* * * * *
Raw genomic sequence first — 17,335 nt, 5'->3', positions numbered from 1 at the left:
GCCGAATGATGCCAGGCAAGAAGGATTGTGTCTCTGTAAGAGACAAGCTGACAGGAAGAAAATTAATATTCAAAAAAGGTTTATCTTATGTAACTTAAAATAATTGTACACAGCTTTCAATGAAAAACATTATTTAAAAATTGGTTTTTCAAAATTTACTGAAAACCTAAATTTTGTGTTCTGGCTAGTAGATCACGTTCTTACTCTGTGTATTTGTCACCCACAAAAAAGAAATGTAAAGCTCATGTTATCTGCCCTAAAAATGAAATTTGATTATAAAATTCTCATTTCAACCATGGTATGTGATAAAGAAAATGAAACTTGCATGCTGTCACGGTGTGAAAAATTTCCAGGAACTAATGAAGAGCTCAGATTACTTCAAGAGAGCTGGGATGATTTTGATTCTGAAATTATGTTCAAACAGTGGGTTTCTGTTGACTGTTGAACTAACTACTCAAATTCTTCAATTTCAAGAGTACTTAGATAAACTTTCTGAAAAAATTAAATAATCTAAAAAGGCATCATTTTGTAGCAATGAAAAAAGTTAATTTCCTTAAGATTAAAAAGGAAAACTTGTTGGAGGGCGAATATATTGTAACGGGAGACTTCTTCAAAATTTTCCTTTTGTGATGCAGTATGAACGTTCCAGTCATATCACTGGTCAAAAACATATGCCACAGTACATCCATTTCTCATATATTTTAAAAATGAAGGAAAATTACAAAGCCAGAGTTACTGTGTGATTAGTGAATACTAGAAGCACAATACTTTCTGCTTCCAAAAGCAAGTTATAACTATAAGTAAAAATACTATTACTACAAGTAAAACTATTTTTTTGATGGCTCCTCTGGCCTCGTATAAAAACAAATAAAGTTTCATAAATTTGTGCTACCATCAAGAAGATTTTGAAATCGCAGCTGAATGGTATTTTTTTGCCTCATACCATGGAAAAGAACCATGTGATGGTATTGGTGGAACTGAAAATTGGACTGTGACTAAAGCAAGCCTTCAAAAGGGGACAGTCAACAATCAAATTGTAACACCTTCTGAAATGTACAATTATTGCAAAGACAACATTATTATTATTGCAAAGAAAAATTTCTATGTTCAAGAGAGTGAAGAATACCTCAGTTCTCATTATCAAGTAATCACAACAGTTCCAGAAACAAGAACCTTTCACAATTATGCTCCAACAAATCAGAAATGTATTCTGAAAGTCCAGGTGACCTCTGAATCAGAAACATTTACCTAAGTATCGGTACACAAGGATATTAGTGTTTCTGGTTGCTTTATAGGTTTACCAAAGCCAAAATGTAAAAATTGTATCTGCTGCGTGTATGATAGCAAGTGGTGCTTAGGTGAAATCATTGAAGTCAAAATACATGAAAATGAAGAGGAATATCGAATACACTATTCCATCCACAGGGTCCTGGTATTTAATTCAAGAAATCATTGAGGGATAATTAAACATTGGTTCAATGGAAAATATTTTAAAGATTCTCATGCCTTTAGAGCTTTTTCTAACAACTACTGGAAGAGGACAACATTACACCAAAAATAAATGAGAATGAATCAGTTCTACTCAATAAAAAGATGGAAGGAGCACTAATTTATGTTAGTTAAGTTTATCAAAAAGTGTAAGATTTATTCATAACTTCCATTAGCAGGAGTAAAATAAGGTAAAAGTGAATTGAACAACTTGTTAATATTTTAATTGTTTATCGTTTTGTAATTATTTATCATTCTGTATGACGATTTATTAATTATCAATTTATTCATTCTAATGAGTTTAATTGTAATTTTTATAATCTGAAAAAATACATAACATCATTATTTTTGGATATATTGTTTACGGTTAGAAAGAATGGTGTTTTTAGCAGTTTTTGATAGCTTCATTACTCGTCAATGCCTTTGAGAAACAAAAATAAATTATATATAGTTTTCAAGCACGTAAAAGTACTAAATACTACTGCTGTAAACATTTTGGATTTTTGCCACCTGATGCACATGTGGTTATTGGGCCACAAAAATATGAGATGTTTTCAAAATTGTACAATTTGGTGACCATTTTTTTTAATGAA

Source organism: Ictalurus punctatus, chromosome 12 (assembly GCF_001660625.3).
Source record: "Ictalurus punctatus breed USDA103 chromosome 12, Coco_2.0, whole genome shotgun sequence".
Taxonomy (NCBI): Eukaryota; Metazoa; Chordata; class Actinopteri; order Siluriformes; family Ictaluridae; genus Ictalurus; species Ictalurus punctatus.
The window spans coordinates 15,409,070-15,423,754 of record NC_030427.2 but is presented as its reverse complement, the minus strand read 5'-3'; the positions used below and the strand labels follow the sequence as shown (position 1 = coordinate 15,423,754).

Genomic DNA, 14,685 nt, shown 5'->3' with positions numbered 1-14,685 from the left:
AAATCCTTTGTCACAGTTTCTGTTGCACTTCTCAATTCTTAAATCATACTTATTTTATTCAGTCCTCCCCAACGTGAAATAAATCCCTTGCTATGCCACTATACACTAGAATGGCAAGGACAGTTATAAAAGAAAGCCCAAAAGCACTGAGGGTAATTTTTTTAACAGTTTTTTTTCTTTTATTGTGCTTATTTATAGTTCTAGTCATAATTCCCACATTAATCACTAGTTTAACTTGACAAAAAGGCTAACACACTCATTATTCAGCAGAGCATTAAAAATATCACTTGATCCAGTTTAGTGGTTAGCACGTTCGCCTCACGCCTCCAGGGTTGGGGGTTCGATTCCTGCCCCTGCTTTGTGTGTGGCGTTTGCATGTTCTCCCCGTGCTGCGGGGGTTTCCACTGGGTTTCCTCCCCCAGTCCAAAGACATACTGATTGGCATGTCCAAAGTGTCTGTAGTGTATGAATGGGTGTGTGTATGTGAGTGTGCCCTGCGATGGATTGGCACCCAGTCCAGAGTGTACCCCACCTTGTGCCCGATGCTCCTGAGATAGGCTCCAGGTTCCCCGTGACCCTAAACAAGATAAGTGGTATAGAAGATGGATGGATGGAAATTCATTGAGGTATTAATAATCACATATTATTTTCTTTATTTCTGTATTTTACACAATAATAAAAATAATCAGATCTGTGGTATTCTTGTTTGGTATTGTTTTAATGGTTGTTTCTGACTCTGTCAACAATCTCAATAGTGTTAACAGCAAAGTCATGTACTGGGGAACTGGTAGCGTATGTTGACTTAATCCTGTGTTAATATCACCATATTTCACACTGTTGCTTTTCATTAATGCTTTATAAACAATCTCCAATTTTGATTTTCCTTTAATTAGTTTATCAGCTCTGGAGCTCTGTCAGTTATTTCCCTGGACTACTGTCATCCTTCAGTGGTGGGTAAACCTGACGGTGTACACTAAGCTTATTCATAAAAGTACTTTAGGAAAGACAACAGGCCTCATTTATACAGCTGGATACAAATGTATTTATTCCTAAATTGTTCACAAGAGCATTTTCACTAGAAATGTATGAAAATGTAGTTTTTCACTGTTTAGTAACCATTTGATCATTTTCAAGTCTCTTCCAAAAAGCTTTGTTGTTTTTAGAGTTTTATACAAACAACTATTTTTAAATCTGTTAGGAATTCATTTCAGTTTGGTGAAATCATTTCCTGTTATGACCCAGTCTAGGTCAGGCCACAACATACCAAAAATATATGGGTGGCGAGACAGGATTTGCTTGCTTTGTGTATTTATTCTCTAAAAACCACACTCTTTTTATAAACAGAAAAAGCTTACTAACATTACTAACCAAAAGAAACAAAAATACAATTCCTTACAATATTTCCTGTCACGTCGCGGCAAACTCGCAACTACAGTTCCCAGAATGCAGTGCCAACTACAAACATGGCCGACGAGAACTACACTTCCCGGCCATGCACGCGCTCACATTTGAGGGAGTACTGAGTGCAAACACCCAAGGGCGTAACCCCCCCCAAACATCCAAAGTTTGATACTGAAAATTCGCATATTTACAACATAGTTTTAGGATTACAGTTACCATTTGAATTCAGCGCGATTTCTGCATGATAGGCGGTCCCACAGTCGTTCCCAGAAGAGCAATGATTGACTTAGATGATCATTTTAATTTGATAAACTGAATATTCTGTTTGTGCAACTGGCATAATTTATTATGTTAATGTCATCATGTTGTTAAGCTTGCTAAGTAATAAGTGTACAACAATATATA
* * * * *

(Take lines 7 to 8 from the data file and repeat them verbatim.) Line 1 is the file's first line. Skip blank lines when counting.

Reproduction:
Genomic DNA, 14,685 nt, shown 5'->3' with positions numbered 1-14,685 from the left:
AAATCCTTTGTCACAGTTTCTGTTGCACTTCTCAATTCTTAAATCATACTTATTTTATTCAGTCCTCCCCAACGTGAAATAAATCCCTTGCTATGCCACTATACACTAGAATGGCAAGGACAGTTATAAAAGAAAGCCCAAAAGCACTGAGGGTAATTTTTTTAACAGTTTTTTTTCTTTTATTGTGCTTATTTATAGTTCTAGTCATAATTCCCACATTAATCACTAGTTTAACTTGACAAAAAGGCTAACACACTCATTATTCAGCAGAGCATTAAAAATATCACTTGATCCAGTTTAGTGGTTAGCACGTTCGCCTCACGCCTCCAGGGTTGGGGGTTCGATTCCTGCCCCTGCTTTGTGTGTGGCGTTTGCATGTTCTCCCCGTGCTGCGGGGGTTTCCACTGGGTTTCCTCCCCCAGTCCAAAGACATACTGATTGGCATGTCCAAAGTGTCTGTAGTGTATGAATGGGTGTGTGTATGTGAGTGTGCCCTGCGATGGATTGGCACCCAGTCCAGAGTGTACCCCACCTTGTGCCCGATGCTCCTGAGATAGGCTCCAGGTTCCCCGTGACCCTAAACAAGATAAGTGGTATAGAAGATGGATGGATGGAAATTCATTGAGGTATTAATAATCACATATTATTTTCTTTATTTCTGTATTTTACACAATAATAAAAATAATCAGATCTGTGGTATTCTTGTTTGGTATTGTTTTAATGGTTGTTTCTGACTCTGTCAACAATCTCAATAGTGTTAACAGCAAAGTCATGTACTGGGGAACTGGTAGCGTATGTTGACTTAATCCTGTGTTAATATCACCATATTTCACACTGTTGCTTTTCATTAATGCTTTATAAACAATCTCCAATTTTGATTTTCCTTTAATTAGTTTATCAGCTCTGGAGCTCTGTCAGTTATTTCCCTGGACTACTGTCATCCTTCAGTGGTGGGTAAACCTGACGGTGTACACTAAGCTTATTCATAAAAGTACTTTAGGAAAGACAACAGGCCTCATTTATACAGCTGGATACAAATGTATTTATTCCTAAATTGTTCACAAGAGCATTTTCACTAGAAATGTATGAAAATGTAGTTTTTCACTGTTTAGTAACCATTTGATCATTTTCAAGTCTCTTCCAAAAAGCTTTGTTGTTTTTAGAGTTTTATACAAACAACTATTTTTAAATCTGTTAGGAATTCATTTCAGTTTGGTGAAATCATTTCCTGTTATGACCCAGTCTAGGTCAGGCCACAACATACCAAAAATATATGGGTGGCGAGACAGGATTTGCTTGCTTTGTGTATTTATTCTCTAAAAACCACACTCTTTTTATAAACAGAAAAAGCTTACTAACATTACTAACCAAAAGAAACAAAAATACAATTCCTTACAATATTTCCTGTCACGTCGCGGCAAACTCGCAACTACAGTTCCCAGAATGCAGTGCCAACTACAAACATGGCCGACGAGAACTACACTTCCCGGCCATGCACGCGCTCACATTTGAGGGAGTACTGAGTGCAAACACCCAAGGGCGTAACCCCCCCCAAACATCCAAAGTTTGATACTGAAAATTCGCATATTTACAACATAGTTTTAGGATTACAGTTACCATTTGAATTCAGCGCGATTTCTGCATGATAGGCGGTCCCACAGTCGTTCCCAGAAGAGCAATGATTGACTTAGATGATCATTTTAATTTGATAAACTGAATATTCTGTTTGTGCAACTGGCATAATTTATTATGTTAATGTCATCATGTTGTTAAGCTTGCTAAGTAATAAGTGTACAACAATATATA